I recently produced a brand new presentation about common LinkedIn mistakes. To have some fun with it, I created a fictitious character named Jerry Larry. The Worst LinkedIn Profile In The World showcases Jerry's terrible choices using the professional social network. 

My friends at Contactually presented the webinar last week. A number of you have asked for a replay, so here it is. Sit back, relax and take notes. Don't be a Larry!

My presentations are always more fun, live and in-person. I would love to come to your conference or company to present The Worst LinkedIn Profile In The World. Let's talk about it.

How To Handle LinkedIn Connection Requests From Strangers

Dave Delaney

To accept or not to accept, that is the question. Like all social networks, LinkedIn has it's fair share of scammers, spammers and spambots. It's easy to never accept connection requests from strangers, but you may be missing out on opportunities to connect with good people. When someone doesn't have a profile photo or they send the generic, default connection request, it's hard to know if they are worth connecting with right away. It takes too much time to click each profile and snoop around to decide if you should accept their request.

Here is how I handle LinkedIn connection requests from strangers

Step 1.

I send a standard reply to anyone I don't immediately recognize. This only gets a little embarrassing if I just met the person recently, this is seldom the case.

Sorry for not accepting your LinkedIn request yet. Please remind me where we met. My head is foggy today, not enough coffee yet.

Cheers, Dave

Looking for LinkedIn tips? Check out

That's right, I plug my blog right there in my message. Why not?

Step 2.

LinkedIn Connection Requests from Strangers
LinkedIn Connection Requests from Strangers

I do this to the page of pending connection requests. Once I have done this I select to ignore all of the messages (tick box on the top right side). I skip the option to indicate why I'm ignoring them and move on to the next page of requests.

Step 3.

I eagerly connect with the people who write back. This is a little bit of a pain, because you have to return to their original connection request message. Search for their name in the LinkedIn Inbox and accept their original request.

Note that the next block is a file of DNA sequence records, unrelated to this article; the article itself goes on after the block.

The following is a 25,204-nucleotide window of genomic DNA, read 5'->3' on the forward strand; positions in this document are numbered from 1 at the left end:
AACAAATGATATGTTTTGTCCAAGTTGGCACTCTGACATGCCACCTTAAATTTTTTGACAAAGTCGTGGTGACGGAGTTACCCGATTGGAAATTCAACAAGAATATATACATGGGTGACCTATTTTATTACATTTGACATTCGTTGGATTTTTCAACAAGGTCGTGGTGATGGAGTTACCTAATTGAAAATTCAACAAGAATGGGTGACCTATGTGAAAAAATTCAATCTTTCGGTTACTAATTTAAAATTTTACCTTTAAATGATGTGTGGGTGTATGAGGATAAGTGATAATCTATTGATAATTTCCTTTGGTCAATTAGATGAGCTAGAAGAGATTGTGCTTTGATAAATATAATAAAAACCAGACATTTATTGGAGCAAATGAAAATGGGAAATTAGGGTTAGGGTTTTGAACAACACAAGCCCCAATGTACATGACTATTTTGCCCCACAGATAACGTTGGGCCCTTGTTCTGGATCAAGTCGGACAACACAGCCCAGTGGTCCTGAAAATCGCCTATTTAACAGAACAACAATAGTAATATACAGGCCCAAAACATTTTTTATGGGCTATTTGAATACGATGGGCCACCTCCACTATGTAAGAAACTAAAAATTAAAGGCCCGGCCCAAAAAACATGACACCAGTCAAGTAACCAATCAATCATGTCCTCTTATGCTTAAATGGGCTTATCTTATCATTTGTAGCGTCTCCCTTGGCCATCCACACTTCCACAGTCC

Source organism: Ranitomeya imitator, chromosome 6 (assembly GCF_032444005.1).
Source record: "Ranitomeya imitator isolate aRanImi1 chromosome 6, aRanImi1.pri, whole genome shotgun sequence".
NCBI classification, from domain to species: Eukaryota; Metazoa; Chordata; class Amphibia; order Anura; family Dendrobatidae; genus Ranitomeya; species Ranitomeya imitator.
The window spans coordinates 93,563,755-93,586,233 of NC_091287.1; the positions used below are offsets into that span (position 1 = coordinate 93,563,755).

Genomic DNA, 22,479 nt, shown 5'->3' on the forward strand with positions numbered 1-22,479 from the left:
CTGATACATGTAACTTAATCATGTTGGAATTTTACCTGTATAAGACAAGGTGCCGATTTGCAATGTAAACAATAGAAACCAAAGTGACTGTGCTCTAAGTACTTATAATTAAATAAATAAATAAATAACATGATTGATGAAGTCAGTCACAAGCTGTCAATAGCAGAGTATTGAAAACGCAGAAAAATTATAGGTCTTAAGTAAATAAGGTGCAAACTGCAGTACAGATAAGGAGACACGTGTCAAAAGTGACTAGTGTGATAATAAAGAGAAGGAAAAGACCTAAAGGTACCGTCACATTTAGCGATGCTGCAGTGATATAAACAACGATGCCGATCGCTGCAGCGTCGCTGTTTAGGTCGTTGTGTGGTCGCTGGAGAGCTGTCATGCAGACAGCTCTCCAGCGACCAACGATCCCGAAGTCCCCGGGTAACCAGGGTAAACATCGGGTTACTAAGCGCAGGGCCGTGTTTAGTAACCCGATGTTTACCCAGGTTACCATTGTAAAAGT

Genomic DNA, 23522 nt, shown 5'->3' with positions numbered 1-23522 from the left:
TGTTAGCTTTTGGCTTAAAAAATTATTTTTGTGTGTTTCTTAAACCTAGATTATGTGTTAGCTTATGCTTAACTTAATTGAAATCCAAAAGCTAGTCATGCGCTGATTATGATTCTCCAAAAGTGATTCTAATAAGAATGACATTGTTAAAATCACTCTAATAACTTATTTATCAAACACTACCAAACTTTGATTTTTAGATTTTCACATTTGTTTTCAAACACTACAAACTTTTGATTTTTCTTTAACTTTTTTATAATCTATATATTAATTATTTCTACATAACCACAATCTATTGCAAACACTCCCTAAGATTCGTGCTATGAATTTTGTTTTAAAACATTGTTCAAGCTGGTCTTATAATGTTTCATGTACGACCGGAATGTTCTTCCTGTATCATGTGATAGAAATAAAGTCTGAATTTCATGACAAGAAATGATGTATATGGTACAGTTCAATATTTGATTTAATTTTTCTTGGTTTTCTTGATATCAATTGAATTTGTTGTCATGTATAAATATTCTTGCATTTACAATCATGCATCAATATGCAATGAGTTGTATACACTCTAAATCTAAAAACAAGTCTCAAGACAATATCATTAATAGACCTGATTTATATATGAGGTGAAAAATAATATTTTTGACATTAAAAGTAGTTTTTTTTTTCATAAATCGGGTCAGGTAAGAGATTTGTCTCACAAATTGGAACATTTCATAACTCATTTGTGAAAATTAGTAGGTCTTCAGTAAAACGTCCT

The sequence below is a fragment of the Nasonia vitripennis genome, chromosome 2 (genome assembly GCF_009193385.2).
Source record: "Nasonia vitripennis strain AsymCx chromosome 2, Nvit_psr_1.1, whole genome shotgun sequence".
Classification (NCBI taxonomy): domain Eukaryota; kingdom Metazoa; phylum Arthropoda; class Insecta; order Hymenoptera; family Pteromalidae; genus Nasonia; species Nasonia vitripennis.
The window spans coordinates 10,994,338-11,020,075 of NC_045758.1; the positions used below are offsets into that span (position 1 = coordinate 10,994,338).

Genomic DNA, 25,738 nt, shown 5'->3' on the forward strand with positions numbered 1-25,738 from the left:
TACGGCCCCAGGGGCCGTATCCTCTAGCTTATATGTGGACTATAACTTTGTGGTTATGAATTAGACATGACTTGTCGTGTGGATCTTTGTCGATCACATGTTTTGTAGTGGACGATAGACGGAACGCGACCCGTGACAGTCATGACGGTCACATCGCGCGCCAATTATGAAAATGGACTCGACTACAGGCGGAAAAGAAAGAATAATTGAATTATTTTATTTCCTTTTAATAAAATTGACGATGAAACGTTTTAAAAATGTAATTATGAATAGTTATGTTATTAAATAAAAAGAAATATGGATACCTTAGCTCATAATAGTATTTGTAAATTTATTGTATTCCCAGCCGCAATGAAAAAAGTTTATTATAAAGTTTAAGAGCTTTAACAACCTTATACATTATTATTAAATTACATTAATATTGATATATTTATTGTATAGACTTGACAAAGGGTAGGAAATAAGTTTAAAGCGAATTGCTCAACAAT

You will find many won't reply, which means they were probably a spammer or spambot. Some will virtually slap you upside the head to remind you that you met them recently. Others will admit they don't know you personally, but wanted to connect for networking purposes or to pitch you their wares.

At the end of the day it's up to you how you handle connection requests.  I have found this method works well, because it starts a conversation that may otherwise not occur. Of course, you won't have this problem if you send a personal connection request in the first place. ;)

Whether online or offline, networking is about quality over quantity.

How do you handle requests from people you don't know on LinkedIn?

Custom LinkedIn Mobile Connection Requests, At Last!

Dave Delaney

How to send a custom LinkedIn connection request message on mobile.
How to send a custom LinkedIn connection request message on mobile.

LinkedIn drove me crazy for a long time. I hated the way you could not send a personalized connection request on their mobile apps. I have written here before about the importance of sending a personal message and being human on LinkedIn.

How to send a custom LinkedIn connection request message on mobile

I am happy to report that issue has been solved in the current version of the LinkedIn Connected application.

To send the message click the three dots on the top right corner of the person's profile. You'll be given an option to send a customized invite. You can also forward their profile if you choose.

This is your chance to send them a friendly reminder of where you met and what you talked about. Be specific, so they will remember who you are. Don't forget to include a call to action in the message. Schedule a coffee, lunch or a phone call.

LinkedIn Star List

In the latest update of the iOS app (Version 2.4), you can now add a star to contacts that matter most to you. LinkedIn will give you more opportunities to keep in touch. The app note mentions this feature may not be available straight away, but should be rolled out fully soon.

Advising to Acquisition

Dave Delaney

I am proud that I advised a company that was acquired by LinkedIn. I joined Refresh last July as an advisor after I met co-founder, Bhavin Shah. With enough guidance and insight, your company can go to great places. I first learned about Refresh from my friend, C.C. Chapman, who showed me the app at a conference we were speaking at. I was blown away by how much information Refresh could find on a person.

Refresh finds common ground with the people you meet. It searches the web and social networks to deliver insights about your contacts: mutual interests, shared passions, and important moments. Refresh lays the foundation for better relationships and prepares you to connect in every meeting on your calendar. It’s all the research you need to be prepared but don’t have time to do.

Each day the app would email me a dossier of the people I was meeting with. Refresh would reveal popular tweets, Facebook posts, Instagram photos, and it would provide links and details from other social networks and content the person had created. In some cases it would even give me insight to sports teams, political parties and religions that person was associated with.